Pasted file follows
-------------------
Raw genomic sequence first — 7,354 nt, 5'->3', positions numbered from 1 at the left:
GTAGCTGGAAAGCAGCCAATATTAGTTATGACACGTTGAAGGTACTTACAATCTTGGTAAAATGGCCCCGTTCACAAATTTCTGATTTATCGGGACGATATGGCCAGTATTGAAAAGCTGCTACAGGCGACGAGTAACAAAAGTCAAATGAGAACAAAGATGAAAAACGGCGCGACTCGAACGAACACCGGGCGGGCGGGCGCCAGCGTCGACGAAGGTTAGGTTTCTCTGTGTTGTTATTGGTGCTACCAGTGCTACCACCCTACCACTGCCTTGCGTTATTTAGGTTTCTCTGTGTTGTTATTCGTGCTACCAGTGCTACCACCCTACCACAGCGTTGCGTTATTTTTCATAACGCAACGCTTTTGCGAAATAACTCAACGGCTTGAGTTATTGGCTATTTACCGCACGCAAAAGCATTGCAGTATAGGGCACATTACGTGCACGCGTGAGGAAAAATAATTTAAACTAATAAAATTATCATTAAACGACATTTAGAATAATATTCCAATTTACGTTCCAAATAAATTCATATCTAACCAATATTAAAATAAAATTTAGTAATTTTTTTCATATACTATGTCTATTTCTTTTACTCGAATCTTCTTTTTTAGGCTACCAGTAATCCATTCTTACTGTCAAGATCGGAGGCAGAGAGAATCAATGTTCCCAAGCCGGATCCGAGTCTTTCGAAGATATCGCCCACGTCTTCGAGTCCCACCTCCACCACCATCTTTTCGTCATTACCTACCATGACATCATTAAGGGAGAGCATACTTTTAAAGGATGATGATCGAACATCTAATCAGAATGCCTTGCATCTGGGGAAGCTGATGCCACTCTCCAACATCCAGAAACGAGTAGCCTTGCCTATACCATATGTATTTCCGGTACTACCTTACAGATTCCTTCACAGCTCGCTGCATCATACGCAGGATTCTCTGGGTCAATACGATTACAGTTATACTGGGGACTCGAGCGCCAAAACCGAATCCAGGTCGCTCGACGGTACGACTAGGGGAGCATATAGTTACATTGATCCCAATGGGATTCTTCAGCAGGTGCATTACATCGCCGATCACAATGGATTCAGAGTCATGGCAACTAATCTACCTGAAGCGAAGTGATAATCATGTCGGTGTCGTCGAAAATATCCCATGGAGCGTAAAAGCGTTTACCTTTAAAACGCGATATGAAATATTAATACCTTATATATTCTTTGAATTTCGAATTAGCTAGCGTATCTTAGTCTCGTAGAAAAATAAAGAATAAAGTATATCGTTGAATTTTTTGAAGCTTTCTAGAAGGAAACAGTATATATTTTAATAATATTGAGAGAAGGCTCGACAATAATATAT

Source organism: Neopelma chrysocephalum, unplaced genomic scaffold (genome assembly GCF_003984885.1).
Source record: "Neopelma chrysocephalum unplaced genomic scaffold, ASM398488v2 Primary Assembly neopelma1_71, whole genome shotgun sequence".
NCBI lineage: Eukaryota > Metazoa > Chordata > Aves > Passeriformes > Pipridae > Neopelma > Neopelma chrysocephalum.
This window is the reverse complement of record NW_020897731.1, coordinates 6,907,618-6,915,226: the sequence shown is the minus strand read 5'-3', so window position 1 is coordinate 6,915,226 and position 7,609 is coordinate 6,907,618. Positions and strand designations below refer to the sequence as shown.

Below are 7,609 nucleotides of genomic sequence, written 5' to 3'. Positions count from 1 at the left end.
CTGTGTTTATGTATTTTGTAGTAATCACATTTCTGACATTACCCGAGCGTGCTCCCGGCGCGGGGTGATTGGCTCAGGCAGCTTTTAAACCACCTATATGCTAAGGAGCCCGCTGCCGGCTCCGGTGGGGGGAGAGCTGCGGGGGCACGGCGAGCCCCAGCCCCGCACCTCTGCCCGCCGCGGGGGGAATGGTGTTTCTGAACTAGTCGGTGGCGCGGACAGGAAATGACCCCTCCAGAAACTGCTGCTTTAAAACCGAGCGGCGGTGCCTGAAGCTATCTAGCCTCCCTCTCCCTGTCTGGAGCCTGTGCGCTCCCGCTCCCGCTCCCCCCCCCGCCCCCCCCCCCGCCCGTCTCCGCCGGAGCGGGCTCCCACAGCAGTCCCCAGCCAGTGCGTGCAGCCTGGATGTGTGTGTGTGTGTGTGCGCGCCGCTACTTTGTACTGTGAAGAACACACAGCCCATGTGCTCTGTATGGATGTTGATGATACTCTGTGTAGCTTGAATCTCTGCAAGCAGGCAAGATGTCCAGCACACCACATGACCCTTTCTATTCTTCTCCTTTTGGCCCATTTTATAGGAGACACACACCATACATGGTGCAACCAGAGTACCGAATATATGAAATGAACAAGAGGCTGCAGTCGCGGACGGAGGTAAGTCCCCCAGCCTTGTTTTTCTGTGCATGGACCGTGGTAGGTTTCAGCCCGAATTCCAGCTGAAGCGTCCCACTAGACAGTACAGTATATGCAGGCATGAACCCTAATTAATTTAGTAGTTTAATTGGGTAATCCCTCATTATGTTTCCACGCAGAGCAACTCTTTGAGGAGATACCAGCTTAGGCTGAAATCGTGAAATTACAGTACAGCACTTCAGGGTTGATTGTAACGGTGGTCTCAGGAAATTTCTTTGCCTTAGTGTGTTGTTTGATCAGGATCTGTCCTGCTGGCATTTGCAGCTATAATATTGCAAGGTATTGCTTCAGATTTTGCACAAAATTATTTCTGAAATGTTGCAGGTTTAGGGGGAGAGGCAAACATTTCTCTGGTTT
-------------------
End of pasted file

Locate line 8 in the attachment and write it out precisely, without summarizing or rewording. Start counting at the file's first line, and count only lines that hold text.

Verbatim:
CTGTGTTTATGTATTTTGTAGTAATCACATTTCTGACATTACCCGAGCGTGCTCCCGGCGCGGGGTGATTGGCTCAGGCAGCTTTTAAACCACCTATATGCTAAGGAGCCCGCTGCCGGCTCCGGTGGGGGGAGAGCTGCGGGGGCACGGCGAGCCCCAGCCCCGCACCTCTGCCCGCCGCGGGGGGAATGGTGTTTCTGAACTAGTCGGTGGCGCGGACAGGAAATGACCCCTCCAGAAACTGCTGCTTTAAAACCGAGCGGCGGTGCCTGAAGCTATCTAGCCTCCCTCTCCCTGTCTGGAGCCTGTGCGCTCCCGCTCCCGCTCCCCCCCCCGCCCCCCCCCCCGCCCGTCTCCGCCGGAGCGGGCTCCCACAGCAGTCCCCAGCCAGTGCGTGCAGCCTGGATGTGTGTGTGTGTGTGTGCGCGCCGCTACTTTGTACTGTGAAGAACACACAGCCCATGTGCTCTGTATGGATGTTGATGATACTCTGTGTAGCTTGAATCTCTGCAAGCAGGCAAGATGTCCAGCACACCACATGACCCTTTCTATTCTTCTCCTTTTGGCCCATTTTATAGGAGACACACACCATACATGGTGCAACCAGAGTACCGAATATATGAAATGAACAAGAGGCTGCAGTCGCGGACGGAGGTAAGTCCCCCAGCCTTGTTTTTCTGTGCATGGACCGTGGTAGGTTTCAGCCCGAATTCCAGCTGAAGCGTCCCACTAGACAGTACAGTATATGCAGGCATGAACCCTAATTAATTTAGTAGTTTAATTGGGTAATCCCTCATTATGTTTCCACGCAGAGCAACTCTTTGAGGAGATACCAGCTTAGGCTGAAATCGTGAAATTACAGTACAGCACTTCAGGGTTGATTGTAACGGTGGTCTCAGGAAATTTCTTTGCCTTAGTGTGTTGTTTGATCAGGATCTGTCCTGCTGGCATTTGCAGCTATAATATTGCAAGGTATTGCTTCAGATTTTGCACAAAATTATTTCTGAAATGTTGCAGGTTTAGGGGGAGAGGCAAACATTTCTCTGGTTT